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What causes high cholesterol?

What causes high cholesterol?

Over half of all adults in England have high cholesterol levels, but what does having high cholesterol really mean and what are the consequences?

Cholesterol is made naturally by our liver but it can also be found in our diet as well. According to the NHS, cholesterol is a fatty substance also known as lipid and is vital for our bodies to be able to function normally. Cholesterol helps us with many things, including the production of sex hormones, bile production in the liver and it is a building block for human tissues.

There are two different parts to cholesterol:

Low-density lipoprotein (LDL) cholesterol, also referred to as ‘bad cholesterol’, carries cholesterol from the liver back to cells in the bloodstream, however if there is too much then this can build up in the artery walls, which can lead to health problems.

Meanwhile, high-density lipoprotein (HDL) cholesterol also known as ‘good cholesterol’ carries the cholesterol back to the liver, where it is broken down.

According to the NHS as a general guide, total cholesterol levels should be:

  • 5mmol/L or less for healthy adults
  • 4mmol/L or less for those at high risk

Health problems

Having high cholesterol levels over a long period of time can cause health problems. There are many different factors which can contribute to having high cholesterol including smoking, a family history of strokes or heart diseases, an unhealthy diet, being overweight and your age, ethnicity and gender.

If you do have high cholesterol levels then this can increase your risk of:

  • Heart attacks
  • Strokes
  • Narrowing of the arteries (atherosclerosis)
  • Transient ischaemic attack (TIA)
  • Peripheral arterial disease (PAD)
  • Blood clots
  • Coronary heart disease

Reduce your risk of high cholesterol

Maintaining a healthy balanced diet is the first step to lowering your cholesterol levels. Also try to avoid fatty foods as these are high in saturated fats. Avoid or cut down on fatty meat products, butter, cream, cheese, cakes, biscuits, milk chocolate and coconut oil. Foods that are high in unsaturated fats can reduce your risk of high cholesterol, these include oily fish, nuts, seeds, fruits and vegetables.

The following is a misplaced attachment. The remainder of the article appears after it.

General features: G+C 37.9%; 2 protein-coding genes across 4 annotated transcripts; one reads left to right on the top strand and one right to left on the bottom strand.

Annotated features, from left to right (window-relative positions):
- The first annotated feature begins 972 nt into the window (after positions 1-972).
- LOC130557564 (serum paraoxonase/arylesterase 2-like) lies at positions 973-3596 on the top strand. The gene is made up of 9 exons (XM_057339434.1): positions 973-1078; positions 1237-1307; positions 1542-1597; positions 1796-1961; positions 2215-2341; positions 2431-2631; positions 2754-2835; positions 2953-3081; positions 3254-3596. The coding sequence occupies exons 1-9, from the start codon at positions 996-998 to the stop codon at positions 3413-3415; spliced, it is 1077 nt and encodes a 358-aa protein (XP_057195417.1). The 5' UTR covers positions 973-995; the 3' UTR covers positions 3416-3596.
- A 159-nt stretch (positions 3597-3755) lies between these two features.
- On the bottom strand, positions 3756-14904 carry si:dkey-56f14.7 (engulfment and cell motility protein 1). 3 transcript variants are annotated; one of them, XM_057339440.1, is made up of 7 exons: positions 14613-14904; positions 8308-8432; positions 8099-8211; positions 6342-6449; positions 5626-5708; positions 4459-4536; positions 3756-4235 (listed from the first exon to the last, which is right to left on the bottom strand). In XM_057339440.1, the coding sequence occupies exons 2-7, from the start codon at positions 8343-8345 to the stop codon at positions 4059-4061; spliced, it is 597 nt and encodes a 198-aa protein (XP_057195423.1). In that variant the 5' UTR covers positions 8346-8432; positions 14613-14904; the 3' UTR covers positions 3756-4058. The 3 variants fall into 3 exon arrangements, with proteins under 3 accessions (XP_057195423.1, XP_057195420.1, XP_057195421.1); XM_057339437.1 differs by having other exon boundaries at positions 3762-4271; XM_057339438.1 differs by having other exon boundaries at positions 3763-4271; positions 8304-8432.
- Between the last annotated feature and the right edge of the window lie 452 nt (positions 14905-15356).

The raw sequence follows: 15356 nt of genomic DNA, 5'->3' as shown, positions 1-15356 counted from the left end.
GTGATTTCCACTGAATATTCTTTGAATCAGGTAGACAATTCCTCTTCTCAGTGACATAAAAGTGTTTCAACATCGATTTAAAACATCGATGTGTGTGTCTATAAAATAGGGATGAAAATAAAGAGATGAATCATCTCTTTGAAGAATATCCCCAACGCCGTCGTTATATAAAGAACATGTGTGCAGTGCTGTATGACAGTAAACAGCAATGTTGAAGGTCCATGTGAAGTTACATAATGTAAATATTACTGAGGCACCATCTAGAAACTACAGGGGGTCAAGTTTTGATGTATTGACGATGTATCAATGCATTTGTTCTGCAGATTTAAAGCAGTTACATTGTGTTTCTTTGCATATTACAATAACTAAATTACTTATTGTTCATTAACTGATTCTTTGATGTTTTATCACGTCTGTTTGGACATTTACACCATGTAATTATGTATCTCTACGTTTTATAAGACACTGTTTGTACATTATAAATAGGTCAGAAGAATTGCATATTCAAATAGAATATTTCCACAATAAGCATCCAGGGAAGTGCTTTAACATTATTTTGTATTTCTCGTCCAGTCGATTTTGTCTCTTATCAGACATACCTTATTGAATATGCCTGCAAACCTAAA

Exercising has many health benefits and can increase the good cholesterol levels (HDL) in your blood. Exercising can also help with weight loss, lowering your risk of diabetes, decreasing your risk of heart disease and can reduce your stress levels and blood pressure.

Did you know that around 20% of heart disease deaths are directly linked to smoking? By quitting smoking you can reduce your risk of heart disease by about 50% in one year! Smoking reduces your good cholesterol levels and makes your cholesterol more sticky, meaning it is more likely to stick to the inside of your artery walls. If you’re looking to stop smoking then here are 18 ways to help you quit.

A cholesterol test involves taking blood which determines the amount of good and bad cholesterol in your blood. This can be done by either your GP or a practise nurse. For more information about cholesterol visit the HEART UK website.

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